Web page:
After Greece realized that it is not America, which can pretend it will do an infinite does of austerity... just not today... and not tomorrow...and really everything will be back-end loaded to some point 9 year from now (when it is some "other administration's problem") and the IMF made it clear that cuts have to happen immediately if not sooner, the country has released a statement that in exchange for getting the latest round of Troika funding (which it needs desperately: recall that it has another €2 billion debt paydown this Friday), it will front-load some of those mythical austerity measures that otherwise would have never really occurred. Which means that strikes (most notably by the tax collectors), riots and all around fun is about to become the prime time TV highlight from Syntagma square all over again, as tens of thousands of more government workers are fired or furloughed, or just generally lose their pension benefits, courtesy of living in an insolvent country. In the meantime, the European banks can pretend the contagion from a Greek fall out will be contained and the Fed's infinite swap lines will mask any and all completely unexpected black swans. Best of luck with that.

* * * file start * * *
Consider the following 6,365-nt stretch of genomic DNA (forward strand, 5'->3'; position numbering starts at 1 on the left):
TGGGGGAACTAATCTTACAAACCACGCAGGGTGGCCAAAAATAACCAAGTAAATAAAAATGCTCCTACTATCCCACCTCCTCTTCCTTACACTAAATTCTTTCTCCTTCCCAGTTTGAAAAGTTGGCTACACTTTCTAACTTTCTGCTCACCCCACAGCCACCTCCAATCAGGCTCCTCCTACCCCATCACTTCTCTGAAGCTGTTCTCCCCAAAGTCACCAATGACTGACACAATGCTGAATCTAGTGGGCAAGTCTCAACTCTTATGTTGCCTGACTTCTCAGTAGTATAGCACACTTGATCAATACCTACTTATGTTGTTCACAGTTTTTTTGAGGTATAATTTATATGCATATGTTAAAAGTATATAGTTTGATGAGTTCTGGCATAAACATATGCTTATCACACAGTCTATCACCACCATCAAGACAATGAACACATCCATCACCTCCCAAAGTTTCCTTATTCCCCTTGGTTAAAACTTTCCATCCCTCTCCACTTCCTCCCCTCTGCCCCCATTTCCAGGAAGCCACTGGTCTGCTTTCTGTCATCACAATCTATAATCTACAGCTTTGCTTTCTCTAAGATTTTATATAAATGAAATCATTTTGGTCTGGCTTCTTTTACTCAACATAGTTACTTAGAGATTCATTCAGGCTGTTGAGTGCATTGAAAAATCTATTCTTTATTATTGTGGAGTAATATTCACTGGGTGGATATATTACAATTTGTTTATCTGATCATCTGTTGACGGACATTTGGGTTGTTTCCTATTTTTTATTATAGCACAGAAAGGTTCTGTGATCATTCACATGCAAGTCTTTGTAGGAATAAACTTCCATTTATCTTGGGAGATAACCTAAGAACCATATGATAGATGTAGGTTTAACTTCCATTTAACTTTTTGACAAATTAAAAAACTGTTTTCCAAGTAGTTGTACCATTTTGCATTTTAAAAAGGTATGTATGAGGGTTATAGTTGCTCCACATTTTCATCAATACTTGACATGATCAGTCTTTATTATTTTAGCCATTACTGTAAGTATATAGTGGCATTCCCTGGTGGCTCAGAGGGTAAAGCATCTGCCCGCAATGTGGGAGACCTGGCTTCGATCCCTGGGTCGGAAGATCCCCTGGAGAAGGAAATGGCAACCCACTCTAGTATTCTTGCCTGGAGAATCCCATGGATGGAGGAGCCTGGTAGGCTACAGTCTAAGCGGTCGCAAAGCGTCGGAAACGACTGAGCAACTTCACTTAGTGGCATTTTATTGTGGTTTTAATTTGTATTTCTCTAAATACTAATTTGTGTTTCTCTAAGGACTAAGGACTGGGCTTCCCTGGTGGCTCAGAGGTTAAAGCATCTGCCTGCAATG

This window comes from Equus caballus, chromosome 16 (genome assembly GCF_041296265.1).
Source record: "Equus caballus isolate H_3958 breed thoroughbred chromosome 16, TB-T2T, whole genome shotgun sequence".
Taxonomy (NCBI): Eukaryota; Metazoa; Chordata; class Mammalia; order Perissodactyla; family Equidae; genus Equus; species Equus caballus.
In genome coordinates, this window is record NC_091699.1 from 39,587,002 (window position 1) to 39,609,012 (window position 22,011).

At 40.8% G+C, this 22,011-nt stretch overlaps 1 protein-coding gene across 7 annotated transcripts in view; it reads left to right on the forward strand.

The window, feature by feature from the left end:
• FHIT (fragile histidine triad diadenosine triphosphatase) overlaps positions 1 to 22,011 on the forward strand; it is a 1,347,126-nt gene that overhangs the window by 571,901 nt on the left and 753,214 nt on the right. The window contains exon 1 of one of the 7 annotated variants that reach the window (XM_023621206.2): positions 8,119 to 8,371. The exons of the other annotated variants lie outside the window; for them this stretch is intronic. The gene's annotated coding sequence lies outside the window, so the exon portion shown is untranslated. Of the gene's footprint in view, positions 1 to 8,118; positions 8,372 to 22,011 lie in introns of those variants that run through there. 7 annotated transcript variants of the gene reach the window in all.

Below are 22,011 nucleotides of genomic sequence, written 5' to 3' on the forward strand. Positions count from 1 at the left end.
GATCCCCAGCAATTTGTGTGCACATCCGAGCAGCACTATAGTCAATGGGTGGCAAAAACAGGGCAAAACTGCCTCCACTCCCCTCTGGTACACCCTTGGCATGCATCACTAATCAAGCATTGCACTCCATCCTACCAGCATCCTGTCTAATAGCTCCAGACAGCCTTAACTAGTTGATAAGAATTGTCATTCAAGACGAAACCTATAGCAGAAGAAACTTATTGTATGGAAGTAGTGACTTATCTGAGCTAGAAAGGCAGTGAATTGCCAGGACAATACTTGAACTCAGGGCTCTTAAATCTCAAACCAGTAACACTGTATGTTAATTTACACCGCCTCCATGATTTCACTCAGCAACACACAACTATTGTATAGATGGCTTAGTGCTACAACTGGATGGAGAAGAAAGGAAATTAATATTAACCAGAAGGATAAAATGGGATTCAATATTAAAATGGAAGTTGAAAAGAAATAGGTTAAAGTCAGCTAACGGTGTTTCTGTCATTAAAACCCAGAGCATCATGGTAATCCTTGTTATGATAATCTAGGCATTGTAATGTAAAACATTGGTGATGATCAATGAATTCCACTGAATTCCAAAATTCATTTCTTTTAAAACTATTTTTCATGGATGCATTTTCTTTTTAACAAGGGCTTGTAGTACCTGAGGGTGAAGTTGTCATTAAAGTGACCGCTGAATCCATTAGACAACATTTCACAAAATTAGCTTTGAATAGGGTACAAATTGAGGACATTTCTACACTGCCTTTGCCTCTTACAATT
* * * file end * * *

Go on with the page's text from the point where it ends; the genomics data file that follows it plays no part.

Greece has agreed to front-load austerity measures and is close to securing a deal with its international lenders, a Finance Ministry official said on Tuesday.
"I feel confident that the next tranche will be disbursed. We are close to clinching a deal with the troika," the official told Reuters, speaking on condition of anonymity.
And in other news, while the IMF did succeed to call Greece's bluff, it still hasn't shown its hand. And it won't, but not until October as was reported earlier, but next week. Which means this week's next bond payment will once again put the market on edge.
The mission of top inspectors from Greece's international lenders will return to Athens early next week to resume its review of the country's progress in a 110 billion euro ($150 billion) bailout programme, a source close to the team said on Tuesday.
The representatives from the European Union, International Monetary Fund and European Central Bank had earlier held a conference call with Greece's finance minister on steps Greece must take to receive an 8 billion euro aid tranche it needs to avoid running out of cash next month.
The source close to the so-called troika said good progress was made during the call and technical discussions would continue in Athens in the coming days.
In other words: nothing is settled, daily headline risk remains, except that the Greek government should immediately start charging royalty payments for RiotVisionTM, which in this next coming iteration should be quite a spectacle.